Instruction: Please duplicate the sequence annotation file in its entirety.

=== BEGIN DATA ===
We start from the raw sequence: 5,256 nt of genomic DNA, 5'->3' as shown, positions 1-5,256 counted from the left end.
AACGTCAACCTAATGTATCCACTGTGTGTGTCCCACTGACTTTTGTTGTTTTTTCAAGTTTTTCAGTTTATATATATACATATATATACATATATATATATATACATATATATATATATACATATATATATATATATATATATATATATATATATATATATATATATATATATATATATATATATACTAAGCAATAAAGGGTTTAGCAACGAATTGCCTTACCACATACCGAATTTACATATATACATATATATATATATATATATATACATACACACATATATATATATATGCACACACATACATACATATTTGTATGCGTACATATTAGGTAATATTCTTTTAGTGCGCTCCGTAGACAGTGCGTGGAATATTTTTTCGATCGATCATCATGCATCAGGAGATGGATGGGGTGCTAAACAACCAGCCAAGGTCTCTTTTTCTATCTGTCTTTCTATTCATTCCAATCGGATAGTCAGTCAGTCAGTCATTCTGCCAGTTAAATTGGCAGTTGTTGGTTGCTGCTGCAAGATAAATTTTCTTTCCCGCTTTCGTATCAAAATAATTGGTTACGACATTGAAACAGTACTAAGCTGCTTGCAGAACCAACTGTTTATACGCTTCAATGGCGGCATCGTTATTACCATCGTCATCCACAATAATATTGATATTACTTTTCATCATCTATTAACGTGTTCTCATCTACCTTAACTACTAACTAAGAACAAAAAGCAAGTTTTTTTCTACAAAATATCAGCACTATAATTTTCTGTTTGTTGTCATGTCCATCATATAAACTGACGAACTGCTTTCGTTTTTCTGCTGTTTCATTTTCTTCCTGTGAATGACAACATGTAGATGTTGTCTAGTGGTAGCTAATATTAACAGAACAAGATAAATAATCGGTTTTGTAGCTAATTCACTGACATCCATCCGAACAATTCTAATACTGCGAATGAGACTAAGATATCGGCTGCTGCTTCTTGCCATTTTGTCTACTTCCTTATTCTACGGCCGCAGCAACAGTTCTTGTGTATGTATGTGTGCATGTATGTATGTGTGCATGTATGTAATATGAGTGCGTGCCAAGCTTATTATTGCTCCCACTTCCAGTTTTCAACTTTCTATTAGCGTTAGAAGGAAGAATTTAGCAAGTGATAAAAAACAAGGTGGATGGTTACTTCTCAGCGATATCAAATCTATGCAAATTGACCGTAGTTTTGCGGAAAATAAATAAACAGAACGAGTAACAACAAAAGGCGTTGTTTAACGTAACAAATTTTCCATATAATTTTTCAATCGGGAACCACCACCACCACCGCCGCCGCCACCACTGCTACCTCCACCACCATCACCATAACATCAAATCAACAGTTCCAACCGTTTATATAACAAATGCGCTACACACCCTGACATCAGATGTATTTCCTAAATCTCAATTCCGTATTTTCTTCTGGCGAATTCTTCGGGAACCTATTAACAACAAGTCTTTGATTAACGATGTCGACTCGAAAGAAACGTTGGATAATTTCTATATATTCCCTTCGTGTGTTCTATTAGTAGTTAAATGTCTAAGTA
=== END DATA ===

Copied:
We start from the raw sequence: 5,256 nt of genomic DNA, 5'->3' as shown, positions 1-5,256 counted from the left end.
AACGTCAACCTAATGTATCCACTGTGTGTGTCCCACTGACTTTTGTTGTTTTTTCAAGTTTTTCAGTTTATATATATACATATATATACATATATATATATATACATATATATATATATACATATATATATATATATATATATATATATATATATATATATATATATATATATATATATATATATACTAAGCAATAAAGGGTTTAGCAACGAATTGCCTTACCACATACCGAATTTACATATATACATATATATATATATATATATATACATACACACATATATATATATATGCACACACATACATACATATTTGTATGCGTACATATTAGGTAATATTCTTTTAGTGCGCTCCGTAGACAGTGCGTGGAATATTTTTTCGATCGATCATCATGCATCAGGAGATGGATGGGGTGCTAAACAACCAGCCAAGGTCTCTTTTTCTATCTGTCTTTCTATTCATTCCAATCGGATAGTCAGTCAGTCAGTCATTCTGCCAGTTAAATTGGCAGTTGTTGGTTGCTGCTGCAAGATAAATTTTCTTTCCCGCTTTCGTATCAAAATAATTGGTTACGACATTGAAACAGTACTAAGCTGCTTGCAGAACCAACTGTTTATACGCTTCAATGGCGGCATCGTTATTACCATCGTCATCCACAATAATATTGATATTACTTTTCATCATCTATTAACGTGTTCTCATCTACCTTAACTACTAACTAAGAACAAAAAGCAAGTTTTTTTCTACAAAATATCAGCACTATAATTTTCTGTTTGTTGTCATGTCCATCATATAAACTGACGAACTGCTTTCGTTTTTCTGCTGTTTCATTTTCTTCCTGTGAATGACAACATGTAGATGTTGTCTAGTGGTAGCTAATATTAACAGAACAAGATAAATAATCGGTTTTGTAGCTAATTCACTGACATCCATCCGAACAATTCTAATACTGCGAATGAGACTAAGATATCGGCTGCTGCTTCTTGCCATTTTGTCTACTTCCTTATTCTACGGCCGCAGCAACAGTTCTTGTGTATGTATGTGTGCATGTATGTATGTGTGCATGTATGTAATATGAGTGCGTGCCAAGCTTATTATTGCTCCCACTTCCAGTTTTCAACTTTCTATTAGCGTTAGAAGGAAGAATTTAGCAAGTGATAAAAAACAAGGTGGATGGTTACTTCTCAGCGATATCAAATCTATGCAAATTGACCGTAGTTTTGCGGAAAATAAATAAACAGAACGAGTAACAACAAAAGGCGTTGTTTAACGTAACAAATTTTCCATATAATTTTTCAATCGGGAACCACCACCACCACCGCCGCCGCCACCACTGCTACCTCCACCACCATCACCATAACATCAAATCAACAGTTCCAACCGTTTATATAACAAATGCGCTACACACCCTGACATCAGATGTATTTCCTAAATCTCAATTCCGTATTTTCTTCTGGCGAATTCTTCGGGAACCTATTAACAACAAGTCTTTGATTAACGATGTCGACTCGAAAGAAACGTTGGATAATTTCTATATATTCCCTTCGTGTGTTCTATTAGTAGTTAAATGTCTAAGTA